IFWA Sales: How Wide a Road?

(Posted to the September Forum, 8 June 2001)

Stevan Harnad recently identified six roads to free access to the journal literature. One of these roads could be named "IFWA sales", that is, sales by the publisher, to authors, of immediate [no delay], free [toll-free], Web access. Publishers would sell, to those authors willing to pay the price, complete freedom for their refereed, edited, formatted articles. This would include the publisher posting one or more electronic versions of the articles, toll-free, on one or more Web servers.

As Stevan has pointed out, the principal problem with this road is that of some 20,000 refereed journals maybe only the four published by the Entomological Society of America (ESA) currently offer the service.

Here are four reasons to believe that IFWA sales will remain a seldom trodden path:

(1) All publishers fear loss of subscription revenues above all else, and they perceive that selling IFWA may lead to universal free access for journal articles and to the loss of all subscription revenues.

(2) Commercial publishers, who publish most of the journals, will never sell IFWA because it would endanger the competitive advantage they gain from high-priced library subscriptions.

(3) Most authors are evidently satisfied with the status quo in journal publication.

(4) Authors who aren't satisfied are not interested in spending their research funds to make things better.

Here are eight reasons to believe that IFWA sales may become a superhighway to freely accessible journal literature:

(1) Publishers are under siege to make the electronic versions of refereed articles more accessible--for example, by the Public Library of Science initiative. Selling free access, at a profit, may seem the best way to survive.

(2) Researchers increasingly want their refereed, edited, formatted articles to be freely Web accessible. To illustrate, for the first four years that ESA was asked to sell IFWA, few if any members seemed to care, but by 1999, members were actively lobbying for such sales (Electronic publication of journals by the Entomological Society of America).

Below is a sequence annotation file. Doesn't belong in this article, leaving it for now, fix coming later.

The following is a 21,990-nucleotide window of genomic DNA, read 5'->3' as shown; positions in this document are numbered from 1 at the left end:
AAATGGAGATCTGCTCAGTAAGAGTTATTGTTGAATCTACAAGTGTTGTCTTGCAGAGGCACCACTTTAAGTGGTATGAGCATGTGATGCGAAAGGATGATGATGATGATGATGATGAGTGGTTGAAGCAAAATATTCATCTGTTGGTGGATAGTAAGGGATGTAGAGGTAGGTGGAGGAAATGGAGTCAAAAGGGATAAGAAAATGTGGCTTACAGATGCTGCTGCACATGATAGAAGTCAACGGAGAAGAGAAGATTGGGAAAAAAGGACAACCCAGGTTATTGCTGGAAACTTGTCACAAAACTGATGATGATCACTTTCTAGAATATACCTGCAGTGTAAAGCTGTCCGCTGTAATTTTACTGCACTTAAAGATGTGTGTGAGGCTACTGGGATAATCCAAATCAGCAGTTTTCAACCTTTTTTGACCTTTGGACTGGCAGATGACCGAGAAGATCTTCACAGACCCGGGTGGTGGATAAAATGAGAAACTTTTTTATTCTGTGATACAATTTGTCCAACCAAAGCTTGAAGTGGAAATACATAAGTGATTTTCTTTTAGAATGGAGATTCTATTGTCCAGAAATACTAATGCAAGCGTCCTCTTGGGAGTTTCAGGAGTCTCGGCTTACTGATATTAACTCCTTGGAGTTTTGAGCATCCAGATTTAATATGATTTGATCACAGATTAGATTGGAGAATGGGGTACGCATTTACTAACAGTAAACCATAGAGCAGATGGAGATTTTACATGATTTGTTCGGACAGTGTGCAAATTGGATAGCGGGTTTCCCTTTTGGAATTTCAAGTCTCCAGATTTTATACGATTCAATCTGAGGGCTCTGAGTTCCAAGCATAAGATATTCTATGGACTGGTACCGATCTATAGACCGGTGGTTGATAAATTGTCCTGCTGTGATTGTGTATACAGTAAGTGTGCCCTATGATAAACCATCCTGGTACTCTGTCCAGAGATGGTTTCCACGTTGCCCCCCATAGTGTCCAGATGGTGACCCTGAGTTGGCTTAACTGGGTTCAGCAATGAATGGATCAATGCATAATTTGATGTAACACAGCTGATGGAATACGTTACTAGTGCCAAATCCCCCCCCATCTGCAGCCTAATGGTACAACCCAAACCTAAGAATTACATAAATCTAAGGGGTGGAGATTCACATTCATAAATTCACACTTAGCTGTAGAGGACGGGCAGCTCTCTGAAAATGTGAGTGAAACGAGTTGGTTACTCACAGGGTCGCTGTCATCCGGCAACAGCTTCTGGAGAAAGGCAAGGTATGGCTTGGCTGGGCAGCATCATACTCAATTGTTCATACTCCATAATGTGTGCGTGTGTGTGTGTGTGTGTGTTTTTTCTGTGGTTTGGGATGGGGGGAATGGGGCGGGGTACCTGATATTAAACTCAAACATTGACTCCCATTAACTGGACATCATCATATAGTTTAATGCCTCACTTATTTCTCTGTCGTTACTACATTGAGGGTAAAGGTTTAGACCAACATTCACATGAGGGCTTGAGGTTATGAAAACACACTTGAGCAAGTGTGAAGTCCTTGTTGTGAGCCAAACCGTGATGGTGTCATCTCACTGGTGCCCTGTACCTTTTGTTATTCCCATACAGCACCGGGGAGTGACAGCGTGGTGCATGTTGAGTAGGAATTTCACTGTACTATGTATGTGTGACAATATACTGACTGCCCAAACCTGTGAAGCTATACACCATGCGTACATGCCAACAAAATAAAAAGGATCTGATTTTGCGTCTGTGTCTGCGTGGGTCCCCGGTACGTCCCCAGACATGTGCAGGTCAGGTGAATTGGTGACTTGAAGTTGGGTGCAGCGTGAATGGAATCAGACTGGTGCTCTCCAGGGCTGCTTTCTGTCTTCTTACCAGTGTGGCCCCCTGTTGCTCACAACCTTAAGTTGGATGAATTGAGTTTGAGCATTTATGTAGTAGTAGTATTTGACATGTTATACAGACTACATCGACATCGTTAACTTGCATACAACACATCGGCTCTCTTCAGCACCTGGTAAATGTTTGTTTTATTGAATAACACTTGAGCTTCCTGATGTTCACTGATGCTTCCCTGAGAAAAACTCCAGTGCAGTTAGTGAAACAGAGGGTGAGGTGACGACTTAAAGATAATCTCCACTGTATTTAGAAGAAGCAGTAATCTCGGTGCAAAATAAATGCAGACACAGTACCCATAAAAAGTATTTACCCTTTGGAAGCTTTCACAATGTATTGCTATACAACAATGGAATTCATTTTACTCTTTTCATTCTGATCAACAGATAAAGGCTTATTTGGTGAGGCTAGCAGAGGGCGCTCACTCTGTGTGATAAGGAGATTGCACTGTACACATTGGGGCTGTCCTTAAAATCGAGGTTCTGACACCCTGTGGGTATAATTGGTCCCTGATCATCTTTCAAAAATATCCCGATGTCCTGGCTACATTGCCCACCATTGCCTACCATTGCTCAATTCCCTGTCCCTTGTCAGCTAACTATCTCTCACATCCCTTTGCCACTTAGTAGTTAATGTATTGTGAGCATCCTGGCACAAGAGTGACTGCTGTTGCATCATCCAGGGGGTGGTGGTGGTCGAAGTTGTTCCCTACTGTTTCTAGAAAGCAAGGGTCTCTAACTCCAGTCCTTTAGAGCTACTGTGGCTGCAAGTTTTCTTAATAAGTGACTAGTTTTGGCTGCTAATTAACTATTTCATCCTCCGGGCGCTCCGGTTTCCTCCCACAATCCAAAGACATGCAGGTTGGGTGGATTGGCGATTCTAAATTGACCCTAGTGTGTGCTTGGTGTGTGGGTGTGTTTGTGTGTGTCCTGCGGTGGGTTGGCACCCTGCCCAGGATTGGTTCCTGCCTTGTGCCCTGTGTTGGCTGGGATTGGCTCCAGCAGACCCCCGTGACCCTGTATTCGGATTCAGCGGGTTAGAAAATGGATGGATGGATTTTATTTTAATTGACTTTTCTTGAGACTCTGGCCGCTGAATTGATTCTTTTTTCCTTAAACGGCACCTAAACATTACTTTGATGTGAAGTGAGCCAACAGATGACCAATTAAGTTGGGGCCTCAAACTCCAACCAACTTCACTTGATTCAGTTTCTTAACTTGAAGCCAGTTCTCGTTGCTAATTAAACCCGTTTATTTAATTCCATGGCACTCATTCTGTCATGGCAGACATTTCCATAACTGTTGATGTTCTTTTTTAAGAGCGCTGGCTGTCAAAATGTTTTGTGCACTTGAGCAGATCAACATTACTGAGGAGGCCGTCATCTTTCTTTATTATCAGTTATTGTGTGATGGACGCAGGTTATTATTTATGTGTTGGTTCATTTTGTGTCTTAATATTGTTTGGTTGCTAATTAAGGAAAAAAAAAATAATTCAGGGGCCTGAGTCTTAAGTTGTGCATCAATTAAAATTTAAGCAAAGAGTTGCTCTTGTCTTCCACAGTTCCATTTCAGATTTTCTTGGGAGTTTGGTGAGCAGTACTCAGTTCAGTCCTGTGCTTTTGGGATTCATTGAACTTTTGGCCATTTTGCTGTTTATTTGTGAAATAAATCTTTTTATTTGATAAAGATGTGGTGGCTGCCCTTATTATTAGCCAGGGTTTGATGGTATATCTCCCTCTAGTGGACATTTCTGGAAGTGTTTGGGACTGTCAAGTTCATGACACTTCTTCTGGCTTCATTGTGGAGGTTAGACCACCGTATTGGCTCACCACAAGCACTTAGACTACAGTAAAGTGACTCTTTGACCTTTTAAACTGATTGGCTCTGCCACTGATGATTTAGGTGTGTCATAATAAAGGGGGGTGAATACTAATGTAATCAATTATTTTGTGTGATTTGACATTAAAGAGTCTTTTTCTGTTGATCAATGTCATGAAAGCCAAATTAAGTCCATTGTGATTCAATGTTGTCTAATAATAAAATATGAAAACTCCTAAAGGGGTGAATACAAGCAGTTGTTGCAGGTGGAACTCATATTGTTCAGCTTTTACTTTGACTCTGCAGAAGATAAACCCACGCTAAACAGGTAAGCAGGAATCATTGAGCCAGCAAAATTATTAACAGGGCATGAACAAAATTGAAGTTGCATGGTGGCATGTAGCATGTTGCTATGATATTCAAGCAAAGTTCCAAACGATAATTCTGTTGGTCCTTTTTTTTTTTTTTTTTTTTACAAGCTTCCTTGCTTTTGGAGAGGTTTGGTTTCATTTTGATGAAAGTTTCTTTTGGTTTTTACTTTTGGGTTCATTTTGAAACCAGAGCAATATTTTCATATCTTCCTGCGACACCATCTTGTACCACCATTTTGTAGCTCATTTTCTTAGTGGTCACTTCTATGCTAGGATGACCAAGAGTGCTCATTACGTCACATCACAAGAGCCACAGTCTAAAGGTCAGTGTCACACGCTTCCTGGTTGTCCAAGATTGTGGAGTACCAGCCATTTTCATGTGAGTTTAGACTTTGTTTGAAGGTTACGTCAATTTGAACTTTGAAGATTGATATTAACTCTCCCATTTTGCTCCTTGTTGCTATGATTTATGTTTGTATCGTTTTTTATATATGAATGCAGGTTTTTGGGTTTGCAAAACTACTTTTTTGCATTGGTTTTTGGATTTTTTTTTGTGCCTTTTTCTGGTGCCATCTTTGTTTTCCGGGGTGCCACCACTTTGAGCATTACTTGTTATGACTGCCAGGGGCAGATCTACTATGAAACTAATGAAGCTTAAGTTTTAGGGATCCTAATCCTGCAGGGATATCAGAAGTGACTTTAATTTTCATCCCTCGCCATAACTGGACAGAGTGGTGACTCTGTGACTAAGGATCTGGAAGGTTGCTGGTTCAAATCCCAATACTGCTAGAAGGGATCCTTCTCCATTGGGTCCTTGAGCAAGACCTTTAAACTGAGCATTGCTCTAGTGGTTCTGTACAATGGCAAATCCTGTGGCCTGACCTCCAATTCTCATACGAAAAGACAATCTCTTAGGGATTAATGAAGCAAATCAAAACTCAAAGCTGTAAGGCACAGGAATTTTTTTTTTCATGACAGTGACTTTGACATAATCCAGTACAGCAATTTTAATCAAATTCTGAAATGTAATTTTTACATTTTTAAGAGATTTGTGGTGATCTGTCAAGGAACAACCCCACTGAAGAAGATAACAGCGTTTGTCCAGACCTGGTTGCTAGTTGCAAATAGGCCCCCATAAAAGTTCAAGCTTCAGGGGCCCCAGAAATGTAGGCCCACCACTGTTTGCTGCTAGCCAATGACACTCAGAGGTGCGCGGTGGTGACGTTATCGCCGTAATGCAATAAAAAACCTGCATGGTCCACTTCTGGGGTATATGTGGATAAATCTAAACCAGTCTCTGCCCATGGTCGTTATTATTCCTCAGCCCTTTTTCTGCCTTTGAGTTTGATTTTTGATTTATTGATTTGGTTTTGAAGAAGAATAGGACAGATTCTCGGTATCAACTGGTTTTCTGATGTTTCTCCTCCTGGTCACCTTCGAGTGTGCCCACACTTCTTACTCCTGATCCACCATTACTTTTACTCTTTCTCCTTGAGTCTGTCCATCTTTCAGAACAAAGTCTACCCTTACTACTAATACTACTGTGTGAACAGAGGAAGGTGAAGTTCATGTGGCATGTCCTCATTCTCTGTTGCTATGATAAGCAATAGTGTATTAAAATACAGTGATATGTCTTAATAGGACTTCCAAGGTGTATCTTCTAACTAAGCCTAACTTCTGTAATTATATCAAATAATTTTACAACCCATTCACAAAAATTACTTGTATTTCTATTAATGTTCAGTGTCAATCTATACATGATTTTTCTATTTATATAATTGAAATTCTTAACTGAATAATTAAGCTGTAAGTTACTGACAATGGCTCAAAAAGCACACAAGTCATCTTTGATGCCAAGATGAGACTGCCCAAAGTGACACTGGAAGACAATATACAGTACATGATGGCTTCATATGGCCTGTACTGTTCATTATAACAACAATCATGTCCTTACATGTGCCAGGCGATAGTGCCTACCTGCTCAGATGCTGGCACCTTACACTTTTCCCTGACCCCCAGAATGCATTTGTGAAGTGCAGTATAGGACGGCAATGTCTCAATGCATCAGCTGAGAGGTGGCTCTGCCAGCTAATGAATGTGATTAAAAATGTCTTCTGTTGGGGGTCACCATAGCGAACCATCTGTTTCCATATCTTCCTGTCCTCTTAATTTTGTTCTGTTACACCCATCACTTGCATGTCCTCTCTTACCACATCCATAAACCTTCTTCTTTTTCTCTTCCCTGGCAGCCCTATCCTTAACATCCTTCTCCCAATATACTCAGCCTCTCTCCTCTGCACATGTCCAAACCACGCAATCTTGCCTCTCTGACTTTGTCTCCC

(3) Scholarly societies that publish journals can hardly refuse to offer their members a service that many members want and that needs no subsidy.

(4) If most society-based publishers begin to offer IFWA and most of their authors begin to buy it (as ESA authors have), commercial publishers will be forced to offer IFWA to avoid losing many of their authors.

(5) IFWA sales will be market-driven. Publishers need only sell at a profit a service that many or most of their authors want (and may demand). Authors need buy the service only if the benefits seem to justify the price. IFWA sales (or lack thereof) will depend on the price of the service and the value that authors and their sponsors place on it.

(6) Authors who have traditionally bought paper reprints will realize that switching to buying IFWA will save them the time and inconvenience of having to store and distribute paper reprints. (7) Authors who have been creating postprints by linking "corrigenda" files to their previously archived preprint files will enjoy the convenience of paying journal publishers to make their complete, formatted articles readily accessible to all. They also will anticipate that those interested in their articles will appreciate that the toll-free, complete, formatted versions of the articles are easily found. And they will be delighted when publishers make citation-links lead to the toll-free, complete versions of their refereed articles.

(8) Initial successes with IFWA sales, may create publicity that will make other publishers and their authors aware that such sales, at prices fair to both seller and buyer, may lead to universal free access with a maximum of convenience for authors and a minimum of disruption to publishers.

It is possible, but by no means certain, that IFWA sales will speed the transition to what Stevan has eloquently termed " all papers in all fields, systematically interconnected, effortlessly accessible and rationally navigable, from any researcher's desk, worldwide for free."

Tom Walker